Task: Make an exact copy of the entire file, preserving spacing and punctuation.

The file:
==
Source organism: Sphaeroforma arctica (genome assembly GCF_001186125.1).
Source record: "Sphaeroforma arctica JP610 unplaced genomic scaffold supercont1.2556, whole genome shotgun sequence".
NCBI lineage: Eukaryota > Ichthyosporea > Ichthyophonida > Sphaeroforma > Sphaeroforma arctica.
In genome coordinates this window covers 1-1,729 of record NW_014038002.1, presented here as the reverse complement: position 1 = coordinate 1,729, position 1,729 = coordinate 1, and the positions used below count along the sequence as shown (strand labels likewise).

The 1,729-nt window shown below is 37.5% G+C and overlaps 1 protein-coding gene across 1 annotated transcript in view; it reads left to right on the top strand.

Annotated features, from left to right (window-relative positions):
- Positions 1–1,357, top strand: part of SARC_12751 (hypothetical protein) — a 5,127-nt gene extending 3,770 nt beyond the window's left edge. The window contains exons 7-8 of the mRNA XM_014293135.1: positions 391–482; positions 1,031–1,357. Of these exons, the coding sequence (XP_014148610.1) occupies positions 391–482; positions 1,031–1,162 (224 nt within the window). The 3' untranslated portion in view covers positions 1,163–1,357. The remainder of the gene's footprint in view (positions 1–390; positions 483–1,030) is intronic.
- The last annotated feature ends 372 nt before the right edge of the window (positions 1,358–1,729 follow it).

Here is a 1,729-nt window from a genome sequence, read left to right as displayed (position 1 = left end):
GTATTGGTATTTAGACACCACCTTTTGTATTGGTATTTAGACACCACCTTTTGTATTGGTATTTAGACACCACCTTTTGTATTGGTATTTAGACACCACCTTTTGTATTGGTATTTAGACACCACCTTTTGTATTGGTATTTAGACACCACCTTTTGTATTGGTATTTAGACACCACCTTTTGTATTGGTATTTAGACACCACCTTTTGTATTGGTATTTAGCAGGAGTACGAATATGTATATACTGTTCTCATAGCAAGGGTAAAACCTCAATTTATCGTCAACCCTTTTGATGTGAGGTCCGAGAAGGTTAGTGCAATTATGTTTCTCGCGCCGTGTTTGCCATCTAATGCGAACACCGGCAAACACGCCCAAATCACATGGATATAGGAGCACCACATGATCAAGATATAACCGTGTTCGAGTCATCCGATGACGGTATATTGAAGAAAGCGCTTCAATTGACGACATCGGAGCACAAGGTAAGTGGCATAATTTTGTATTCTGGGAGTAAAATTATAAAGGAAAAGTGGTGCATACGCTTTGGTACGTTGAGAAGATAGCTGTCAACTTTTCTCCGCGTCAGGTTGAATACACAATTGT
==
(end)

Source organism: Sphaeroforma arctica (genome assembly GCF_001186125.1).
Source record: "Sphaeroforma arctica JP610 unplaced genomic scaffold supercont1.2556, whole genome shotgun sequence".
NCBI lineage: Eukaryota > Ichthyosporea > Ichthyophonida > Sphaeroforma > Sphaeroforma arctica.
In genome coordinates this window covers 1-1,729 of record NW_014038002.1, presented here as the reverse complement: position 1 = coordinate 1,729, position 1,729 = coordinate 1, and the positions used below count along the sequence as shown (strand labels likewise).

The 1,729-nt window shown below is 37.5% G+C and overlaps 1 protein-coding gene across 1 annotated transcript in view; it reads left to right on the top strand.

Annotated features, from left to right (window-relative positions):
- Positions 1–1,357, top strand: part of SARC_12751 (hypothetical protein) — a 5,127-nt gene extending 3,770 nt beyond the window's left edge. The window contains exons 7-8 of the mRNA XM_014293135.1: positions 391–482; positions 1,031–1,357. Of these exons, the coding sequence (XP_014148610.1) occupies positions 391–482; positions 1,031–1,162 (224 nt within the window). The 3' untranslated portion in view covers positions 1,163–1,357. The remainder of the gene's footprint in view (positions 1–390; positions 483–1,030) is intronic.
- The last annotated feature ends 372 nt before the right edge of the window (positions 1,358–1,729 follow it).

Here is a 1,729-nt window from a genome sequence, read left to right as displayed (position 1 = left end):
GTATTGGTATTTAGACACCACCTTTTGTATTGGTATTTAGACACCACCTTTTGTATTGGTATTTAGACACCACCTTTTGTATTGGTATTTAGACACCACCTTTTGTATTGGTATTTAGACACCACCTTTTGTATTGGTATTTAGACACCACCTTTTGTATTGGTATTTAGACACCACCTTTTGTATTGGTATTTAGACACCACCTTTTGTATTGGTATTTAGCAGGAGTACGAATATGTATATACTGTTCTCATAGCAAGGGTAAAACCTCAATTTATCGTCAACCCTTTTGATGTGAGGTCCGAGAAGGTTAGTGCAATTATGTTTCTCGCGCCGTGTTTGCCATCTAATGCGAACACCGGCAAACACGCCCAAATCACATGGATATAGGAGCACCACATGATCAAGATATAACCGTGTTCGAGTCATCCGATGACGGTATATTGAAGAAAGCGCTTCAATTGACGACATCGGAGCACAAGGTAAGTGGCATAATTTTGTATTCTGGGAGTAAAATTATAAAGGAAAAGTGGTGCATACGCTTTGGTACGTTGAGAAGATAGCTGTCAACTTTTCTCCGCGTCAGGTTGAATACACAATTGT